Firefox 52 also includes a brand new JavaScript feature from ES2017: asynchronous functions and their companion, the await operator. Async functions build on top of ES2015 Promises, allowing authors to write asynchronous code in a similar way to how they would write their synchronous equivalents.

Take the following example, which takes the result of one asynchronous request, and uses part of it as the argument to a second asynchronous function. Here’s how it would look with a traditional callback approach:

function loadProfile() {
  getUser(function (err, user) {
    if (err) {
    } else {
      getProfile(, function (err, profile) {
        if (err) {
        } else {      

Relatively straightforward, but if we were to need to do additional processing and asynchronous requests, the levels of nesting or series of callback functions could become difficult to manage. Also, with more complex callback sequences, it can become difficult to determine the flow of the code, making debugging difficult.
Promises, introduced in ES2015, allow for a more compact representation of the same flow:

function loadProfile() {
    .then(function (user) {
      return getProfile(;

Promises excel at simplifying these sequential method sequences. In this example, instead of passing a function to getUser and getProfile, the functions now return a Promise, which will be resolved when the function’s result is available. However, when additional processing or conditional calls are required, the nesting can still become quite deep and control flow can again be hard to follow.
Async functions allow us to re-write the example to resemble the way we would write a synchronous equivalent, without blocking the thread the way the synchronous code would!:

async function loadProfile() {
  try {
    let user = await getUser();
    displayProfile(await getProfile(;    
  } catch (err) {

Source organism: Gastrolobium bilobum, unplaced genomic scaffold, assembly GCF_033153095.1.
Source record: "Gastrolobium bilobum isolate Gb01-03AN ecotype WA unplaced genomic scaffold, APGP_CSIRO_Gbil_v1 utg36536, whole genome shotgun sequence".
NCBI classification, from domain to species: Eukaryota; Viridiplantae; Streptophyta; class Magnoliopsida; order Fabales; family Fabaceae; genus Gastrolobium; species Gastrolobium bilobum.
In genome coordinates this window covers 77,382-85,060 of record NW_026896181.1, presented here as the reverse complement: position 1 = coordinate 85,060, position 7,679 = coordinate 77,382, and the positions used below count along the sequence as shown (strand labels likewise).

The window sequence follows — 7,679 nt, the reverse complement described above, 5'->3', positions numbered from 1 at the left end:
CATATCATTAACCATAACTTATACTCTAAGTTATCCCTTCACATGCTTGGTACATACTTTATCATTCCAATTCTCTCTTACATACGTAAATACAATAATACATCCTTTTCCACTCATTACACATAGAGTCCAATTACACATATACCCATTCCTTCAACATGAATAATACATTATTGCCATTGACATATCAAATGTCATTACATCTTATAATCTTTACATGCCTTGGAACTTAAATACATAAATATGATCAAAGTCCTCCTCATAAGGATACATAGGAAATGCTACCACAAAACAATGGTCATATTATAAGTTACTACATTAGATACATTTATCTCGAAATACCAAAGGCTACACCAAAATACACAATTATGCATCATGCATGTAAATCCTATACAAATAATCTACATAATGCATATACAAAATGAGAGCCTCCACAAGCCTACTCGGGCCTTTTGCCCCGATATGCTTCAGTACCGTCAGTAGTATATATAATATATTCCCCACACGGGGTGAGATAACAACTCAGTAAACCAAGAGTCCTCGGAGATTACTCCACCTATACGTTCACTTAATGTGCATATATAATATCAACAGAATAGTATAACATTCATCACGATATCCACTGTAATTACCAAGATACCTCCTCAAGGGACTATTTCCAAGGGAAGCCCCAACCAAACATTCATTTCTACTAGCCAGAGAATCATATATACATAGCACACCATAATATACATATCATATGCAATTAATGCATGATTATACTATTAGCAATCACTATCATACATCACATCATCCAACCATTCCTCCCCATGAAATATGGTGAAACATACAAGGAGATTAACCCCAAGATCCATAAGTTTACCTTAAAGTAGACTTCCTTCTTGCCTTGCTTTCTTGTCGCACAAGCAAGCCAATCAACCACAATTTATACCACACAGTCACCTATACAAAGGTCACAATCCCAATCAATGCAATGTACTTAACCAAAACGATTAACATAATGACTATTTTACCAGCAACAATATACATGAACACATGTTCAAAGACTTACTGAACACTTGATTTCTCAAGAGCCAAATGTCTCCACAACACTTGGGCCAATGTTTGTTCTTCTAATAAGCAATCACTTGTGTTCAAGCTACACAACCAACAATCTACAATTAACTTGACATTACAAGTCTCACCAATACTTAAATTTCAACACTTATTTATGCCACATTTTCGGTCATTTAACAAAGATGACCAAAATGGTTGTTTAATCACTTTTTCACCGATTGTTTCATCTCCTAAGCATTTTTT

The async keyword in front of the function tells the JS engine that the following function can be paused by asynchronous requests, and that the result of the function will be a Promise. Each time we need to wait for an asynchronous result, we use the await keyword. This will pause execution of the function without stopping other functions from running. Also, getUser and getProfile don’t need to be changed from how they would be written in the Promise example.
Async functions aren’t a cure-all for complex control flow, but for many cases they can simplify the authoring and maintenance of async code, without importing costly libraries. To learn more see the async and await MDN documentation.

Responsive Design Mode

In addition to the Grid Inspector described above, Firefox now includes an improved Responsive Design Mode (RDM). The improved RDM tool can do network throttling, simulating various connection speeds primarily experienced by mobile users. In addition, various screen size and pixel density simulations are available for common devices. Many of the features were described in an earlier post introducing RDM. Currently this feature is only enabled if e10s is also enabled in the browser. Be sure to read over the complete documentation for RDM on MDN.

More Firefox 52 goodness

These are some highlights of the game-changing features we’ve brought to the browser in Firefox 52. To see the a detailed list of all release changes, including a feature for identifying auto-generated whitespace, and the ability to detect insecure password fields, see the Firefox 52 Release notes.

Source: Mozilla Hacks Firefox 52: Introducing Web Assembly, CSS Grid and the Grid Inspector